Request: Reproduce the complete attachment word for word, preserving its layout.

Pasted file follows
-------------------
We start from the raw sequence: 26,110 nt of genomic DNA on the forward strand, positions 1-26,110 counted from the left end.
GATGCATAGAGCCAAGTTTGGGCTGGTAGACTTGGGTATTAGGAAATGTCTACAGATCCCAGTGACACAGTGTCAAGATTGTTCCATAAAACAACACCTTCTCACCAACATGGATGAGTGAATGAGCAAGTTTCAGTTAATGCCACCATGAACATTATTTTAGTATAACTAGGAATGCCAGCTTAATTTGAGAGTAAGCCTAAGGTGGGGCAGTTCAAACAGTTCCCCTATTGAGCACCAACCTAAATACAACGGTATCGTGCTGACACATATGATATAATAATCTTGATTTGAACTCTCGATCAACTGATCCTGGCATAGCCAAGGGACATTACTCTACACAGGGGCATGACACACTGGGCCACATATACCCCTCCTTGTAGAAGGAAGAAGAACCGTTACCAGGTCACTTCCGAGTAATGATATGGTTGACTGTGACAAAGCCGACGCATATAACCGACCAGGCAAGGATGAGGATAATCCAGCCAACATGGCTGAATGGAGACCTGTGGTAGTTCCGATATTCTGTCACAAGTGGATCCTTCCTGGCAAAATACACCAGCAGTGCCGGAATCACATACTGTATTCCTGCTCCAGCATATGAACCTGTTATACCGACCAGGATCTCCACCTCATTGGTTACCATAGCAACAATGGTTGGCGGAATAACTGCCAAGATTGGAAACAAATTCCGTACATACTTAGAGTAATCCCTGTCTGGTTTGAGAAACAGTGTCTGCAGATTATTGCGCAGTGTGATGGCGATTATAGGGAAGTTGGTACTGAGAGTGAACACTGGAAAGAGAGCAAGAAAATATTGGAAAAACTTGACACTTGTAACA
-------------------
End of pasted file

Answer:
We start from the raw sequence: 26,110 nt of genomic DNA on the forward strand, positions 1-26,110 counted from the left end.
GATGCATAGAGCCAAGTTTGGGCTGGTAGACTTGGGTATTAGGAAATGTCTACAGATCCCAGTGACACAGTGTCAAGATTGTTCCATAAAACAACACCTTCTCACCAACATGGATGAGTGAATGAGCAAGTTTCAGTTAATGCCACCATGAACATTATTTTAGTATAACTAGGAATGCCAGCTTAATTTGAGAGTAAGCCTAAGGTGGGGCAGTTCAAACAGTTCCCCTATTGAGCACCAACCTAAATACAACGGTATCGTGCTGACACATATGATATAATAATCTTGATTTGAACTCTCGATCAACTGATCCTGGCATAGCCAAGGGACATTACTCTACACAGGGGCATGACACACTGGGCCACATATACCCCTCCTTGTAGAAGGAAGAAGAACCGTTACCAGGTCACTTCCGAGTAATGATATGGTTGACTGTGACAAAGCCGACGCATATAACCGACCAGGCAAGGATGAGGATAATCCAGCCAACATGGCTGAATGGAGACCTGTGGTAGTTCCGATATTCTGTCACAAGTGGATCCTTCCTGGCAAAATACACCAGCAGTGCCGGAATCACATACTGTATTCCTGCTCCAGCATATGAACCTGTTATACCGACCAGGATCTCCACCTCATTGGTTACCATAGCAACAATGGTTGGCGGAATAACTGCCAAGATTGGAAACAAATTCCGTACATACTTAGAGTAATCCCTGTCTGGTTTGAGAAACAGTGTCTGCAGATTATTGCGCAGTGTGATGGCGATTATAGGGAAGTTGGTACTGAGAGTGAACACTGGAAAGAGAGCAAGAAAATATTGGAAAAACTTGACACTTGTAACA